Kyushu University: Grasping the reality of addressing mental health issues arising from pandemic

Life as we know it has been greatly disrupted by the coronavirus disease (COVID-19) pandemic. However, while the acute threat of the disease to physical health has rightfully taken center stage, the pandemic is also taking a toll on another aspect of well-being: mental health.

Through a questionnaire survey of mental health and welfare centers and psychiatric institutions in Japan, researchers led by Kyushu University now have a clearer picture of the burden COVID-19 is putting on mental health care facilities.

The researchers found that mental health and welfare centers—which provide public mental health services in Japan—witnessed a huge spike in consultations related to COVID-19 in April and May of 2020, with an average of nearly 55 consultations per month at each center. This corresponded to when the first state of emergency was declared in Japan.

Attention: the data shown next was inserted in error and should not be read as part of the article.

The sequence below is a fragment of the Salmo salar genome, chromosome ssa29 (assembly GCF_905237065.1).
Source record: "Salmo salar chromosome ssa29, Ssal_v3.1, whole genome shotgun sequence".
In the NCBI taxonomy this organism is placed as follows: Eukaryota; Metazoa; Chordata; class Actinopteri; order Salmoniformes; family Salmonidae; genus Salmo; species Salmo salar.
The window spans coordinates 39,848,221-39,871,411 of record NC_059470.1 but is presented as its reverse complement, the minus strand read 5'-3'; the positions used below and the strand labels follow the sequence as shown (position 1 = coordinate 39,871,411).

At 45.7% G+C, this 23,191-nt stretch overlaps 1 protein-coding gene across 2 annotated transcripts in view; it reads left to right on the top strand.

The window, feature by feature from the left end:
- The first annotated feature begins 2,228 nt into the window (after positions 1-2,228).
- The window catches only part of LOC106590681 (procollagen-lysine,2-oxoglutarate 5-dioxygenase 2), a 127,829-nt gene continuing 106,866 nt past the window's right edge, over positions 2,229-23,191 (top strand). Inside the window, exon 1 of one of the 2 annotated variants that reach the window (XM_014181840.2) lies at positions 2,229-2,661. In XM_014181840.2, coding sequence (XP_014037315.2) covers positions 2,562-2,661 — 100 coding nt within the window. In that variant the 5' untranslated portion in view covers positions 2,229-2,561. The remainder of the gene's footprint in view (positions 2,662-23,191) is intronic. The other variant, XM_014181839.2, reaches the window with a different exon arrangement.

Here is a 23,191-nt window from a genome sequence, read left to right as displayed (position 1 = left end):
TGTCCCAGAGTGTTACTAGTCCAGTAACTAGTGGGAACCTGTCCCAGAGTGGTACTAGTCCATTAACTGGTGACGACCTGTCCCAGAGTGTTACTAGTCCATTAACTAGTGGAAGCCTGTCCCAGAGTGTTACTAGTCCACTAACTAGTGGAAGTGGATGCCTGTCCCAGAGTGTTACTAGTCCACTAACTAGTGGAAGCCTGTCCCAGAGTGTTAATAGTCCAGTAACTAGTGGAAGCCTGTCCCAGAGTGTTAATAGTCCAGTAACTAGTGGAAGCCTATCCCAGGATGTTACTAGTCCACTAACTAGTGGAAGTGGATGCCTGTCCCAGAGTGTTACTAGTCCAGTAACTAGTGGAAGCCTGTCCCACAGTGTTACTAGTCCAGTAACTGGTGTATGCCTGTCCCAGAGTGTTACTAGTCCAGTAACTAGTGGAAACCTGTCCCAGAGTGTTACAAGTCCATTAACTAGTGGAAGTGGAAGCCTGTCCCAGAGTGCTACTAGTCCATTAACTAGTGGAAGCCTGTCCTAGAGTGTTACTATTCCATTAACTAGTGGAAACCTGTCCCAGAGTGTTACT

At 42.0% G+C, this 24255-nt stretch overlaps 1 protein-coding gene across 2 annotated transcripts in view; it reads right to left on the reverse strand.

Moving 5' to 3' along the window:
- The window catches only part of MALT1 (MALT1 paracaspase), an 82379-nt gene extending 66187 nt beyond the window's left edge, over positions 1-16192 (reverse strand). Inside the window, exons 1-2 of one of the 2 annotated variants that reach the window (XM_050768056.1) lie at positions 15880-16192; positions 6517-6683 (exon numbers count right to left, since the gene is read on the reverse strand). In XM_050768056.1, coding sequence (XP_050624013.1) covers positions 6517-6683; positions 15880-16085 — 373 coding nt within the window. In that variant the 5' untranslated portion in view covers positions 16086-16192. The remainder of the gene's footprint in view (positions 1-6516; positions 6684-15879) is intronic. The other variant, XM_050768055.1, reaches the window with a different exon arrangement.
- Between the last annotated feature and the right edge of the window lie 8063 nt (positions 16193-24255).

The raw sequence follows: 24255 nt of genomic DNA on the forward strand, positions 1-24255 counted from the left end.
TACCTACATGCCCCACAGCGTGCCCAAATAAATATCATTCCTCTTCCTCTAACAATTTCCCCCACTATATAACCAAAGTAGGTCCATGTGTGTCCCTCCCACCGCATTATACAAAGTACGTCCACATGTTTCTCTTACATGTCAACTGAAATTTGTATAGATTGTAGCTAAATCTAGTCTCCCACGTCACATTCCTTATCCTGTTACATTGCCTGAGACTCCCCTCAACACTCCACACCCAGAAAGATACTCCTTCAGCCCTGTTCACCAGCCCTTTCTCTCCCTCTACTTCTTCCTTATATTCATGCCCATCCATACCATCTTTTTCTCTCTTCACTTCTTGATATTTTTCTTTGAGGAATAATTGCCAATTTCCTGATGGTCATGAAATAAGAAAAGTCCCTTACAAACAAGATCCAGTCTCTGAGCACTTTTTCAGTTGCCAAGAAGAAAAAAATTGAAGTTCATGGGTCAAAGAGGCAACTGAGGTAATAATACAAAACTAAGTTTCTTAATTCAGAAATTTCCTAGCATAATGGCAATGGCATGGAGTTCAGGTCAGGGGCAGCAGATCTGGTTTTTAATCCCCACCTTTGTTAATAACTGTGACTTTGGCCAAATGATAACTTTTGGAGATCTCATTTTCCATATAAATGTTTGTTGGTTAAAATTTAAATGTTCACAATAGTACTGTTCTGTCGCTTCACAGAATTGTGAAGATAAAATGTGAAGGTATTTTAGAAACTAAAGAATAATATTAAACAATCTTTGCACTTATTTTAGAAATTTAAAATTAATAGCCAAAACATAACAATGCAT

The vast majority of consultations occurred over the phone, and the average number of consultations decreased to under 20 by October 2020, the end of the survey period.

On the other hand, the surveyed psychiatric institutions—which can provide medical services and more in depth care—saw an average of around one consultation per month over the entire period, with nearly 40% of the consultations being face to face.

While the survey also looked into the contents of consultations and the demographics of those requesting them, the results show that mental health welfare centers in Japan have been playing a key role in responding to mental health issues arising from the COVID-19 pandemic.

To better equip these facilities to more effectively serve those in need, the researchers urge for the development of systems for mental health triage and brief psychological interventions suitable for the centers.

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